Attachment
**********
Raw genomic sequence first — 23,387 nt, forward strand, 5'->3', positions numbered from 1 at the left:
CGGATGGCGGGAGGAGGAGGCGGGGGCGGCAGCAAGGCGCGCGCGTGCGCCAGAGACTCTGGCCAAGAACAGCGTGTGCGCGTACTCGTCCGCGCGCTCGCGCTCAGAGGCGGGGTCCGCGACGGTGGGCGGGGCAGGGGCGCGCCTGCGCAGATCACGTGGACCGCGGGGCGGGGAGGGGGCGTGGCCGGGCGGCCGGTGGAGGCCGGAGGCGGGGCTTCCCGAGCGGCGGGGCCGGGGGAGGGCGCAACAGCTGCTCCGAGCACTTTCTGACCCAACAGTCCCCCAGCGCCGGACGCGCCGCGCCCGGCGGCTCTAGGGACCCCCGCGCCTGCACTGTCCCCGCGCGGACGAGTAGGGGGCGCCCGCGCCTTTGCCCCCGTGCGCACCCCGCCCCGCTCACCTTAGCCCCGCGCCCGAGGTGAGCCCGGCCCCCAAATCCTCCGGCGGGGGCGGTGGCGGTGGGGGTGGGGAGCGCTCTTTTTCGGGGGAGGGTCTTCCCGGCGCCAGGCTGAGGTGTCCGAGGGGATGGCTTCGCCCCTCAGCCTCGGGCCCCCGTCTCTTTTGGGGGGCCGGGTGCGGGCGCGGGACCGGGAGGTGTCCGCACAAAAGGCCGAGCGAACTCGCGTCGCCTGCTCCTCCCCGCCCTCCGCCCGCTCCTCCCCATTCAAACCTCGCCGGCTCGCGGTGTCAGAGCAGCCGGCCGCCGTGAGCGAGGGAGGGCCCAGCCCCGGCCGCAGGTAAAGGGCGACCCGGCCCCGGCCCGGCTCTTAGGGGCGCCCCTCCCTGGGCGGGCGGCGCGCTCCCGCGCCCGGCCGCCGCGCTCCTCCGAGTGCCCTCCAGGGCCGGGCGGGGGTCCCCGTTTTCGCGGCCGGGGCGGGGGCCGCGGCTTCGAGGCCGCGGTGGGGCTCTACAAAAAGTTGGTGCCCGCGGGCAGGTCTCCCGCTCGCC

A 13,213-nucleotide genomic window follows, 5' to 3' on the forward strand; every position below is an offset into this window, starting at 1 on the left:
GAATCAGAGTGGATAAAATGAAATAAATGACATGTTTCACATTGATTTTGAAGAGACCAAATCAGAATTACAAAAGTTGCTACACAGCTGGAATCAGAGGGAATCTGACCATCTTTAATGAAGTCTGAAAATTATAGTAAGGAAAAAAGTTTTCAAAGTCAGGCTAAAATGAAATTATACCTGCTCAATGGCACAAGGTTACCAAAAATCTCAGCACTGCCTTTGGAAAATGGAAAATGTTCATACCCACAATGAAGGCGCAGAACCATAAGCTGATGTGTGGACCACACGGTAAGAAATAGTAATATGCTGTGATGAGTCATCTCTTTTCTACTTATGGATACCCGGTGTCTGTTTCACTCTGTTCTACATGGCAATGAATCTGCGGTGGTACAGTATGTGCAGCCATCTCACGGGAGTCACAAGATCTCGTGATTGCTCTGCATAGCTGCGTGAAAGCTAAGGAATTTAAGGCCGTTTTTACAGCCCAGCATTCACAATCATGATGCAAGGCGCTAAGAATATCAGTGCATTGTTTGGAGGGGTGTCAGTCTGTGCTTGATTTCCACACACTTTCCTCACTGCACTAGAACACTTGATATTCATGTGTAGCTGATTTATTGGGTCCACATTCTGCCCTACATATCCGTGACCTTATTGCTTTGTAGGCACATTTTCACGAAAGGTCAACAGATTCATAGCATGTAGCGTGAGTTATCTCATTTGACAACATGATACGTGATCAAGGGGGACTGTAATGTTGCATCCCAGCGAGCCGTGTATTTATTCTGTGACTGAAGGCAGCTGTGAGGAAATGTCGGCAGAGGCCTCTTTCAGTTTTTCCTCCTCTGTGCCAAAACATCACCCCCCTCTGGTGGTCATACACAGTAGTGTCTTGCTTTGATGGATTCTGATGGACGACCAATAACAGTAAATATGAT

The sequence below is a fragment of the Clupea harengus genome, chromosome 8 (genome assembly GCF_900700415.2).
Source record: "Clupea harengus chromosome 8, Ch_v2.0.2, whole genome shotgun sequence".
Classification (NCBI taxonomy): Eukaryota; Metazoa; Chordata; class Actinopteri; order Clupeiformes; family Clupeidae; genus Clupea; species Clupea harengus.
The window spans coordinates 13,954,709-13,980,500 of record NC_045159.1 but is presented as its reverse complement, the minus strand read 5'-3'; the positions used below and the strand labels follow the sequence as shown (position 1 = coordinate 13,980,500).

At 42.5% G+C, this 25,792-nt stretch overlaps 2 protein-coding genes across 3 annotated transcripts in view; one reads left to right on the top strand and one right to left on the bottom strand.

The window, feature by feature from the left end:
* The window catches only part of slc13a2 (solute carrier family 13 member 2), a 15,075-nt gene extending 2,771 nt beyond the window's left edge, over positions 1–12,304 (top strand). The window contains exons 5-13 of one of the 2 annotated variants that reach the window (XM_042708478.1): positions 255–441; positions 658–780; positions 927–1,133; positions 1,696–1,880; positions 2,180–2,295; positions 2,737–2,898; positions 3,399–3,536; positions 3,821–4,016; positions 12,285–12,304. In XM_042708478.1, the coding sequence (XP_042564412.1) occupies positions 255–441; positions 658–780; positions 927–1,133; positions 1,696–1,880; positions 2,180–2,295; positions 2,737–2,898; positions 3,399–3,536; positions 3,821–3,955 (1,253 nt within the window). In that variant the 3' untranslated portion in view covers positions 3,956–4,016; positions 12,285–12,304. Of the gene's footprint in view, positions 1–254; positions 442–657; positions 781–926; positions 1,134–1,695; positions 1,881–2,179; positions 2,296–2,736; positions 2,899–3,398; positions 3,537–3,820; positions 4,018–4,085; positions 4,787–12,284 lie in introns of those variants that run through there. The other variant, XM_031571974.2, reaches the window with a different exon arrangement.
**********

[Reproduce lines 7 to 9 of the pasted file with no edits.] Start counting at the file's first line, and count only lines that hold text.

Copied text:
Classification (NCBI taxonomy): Eukaryota; Metazoa; Chordata; class Actinopteri; order Clupeiformes; family Clupeidae; genus Clupea; species Clupea harengus.
The window spans coordinates 13,954,709-13,980,500 of record NC_045159.1 but is presented as its reverse complement, the minus strand read 5'-3'; the positions used below and the strand labels follow the sequence as shown (position 1 = coordinate 13,980,500).

At 42.5% G+C, this 25,792-nt stretch overlaps 2 protein-coding genes across 3 annotated transcripts in view; one reads left to right on the top strand and one right to left on the bottom strand.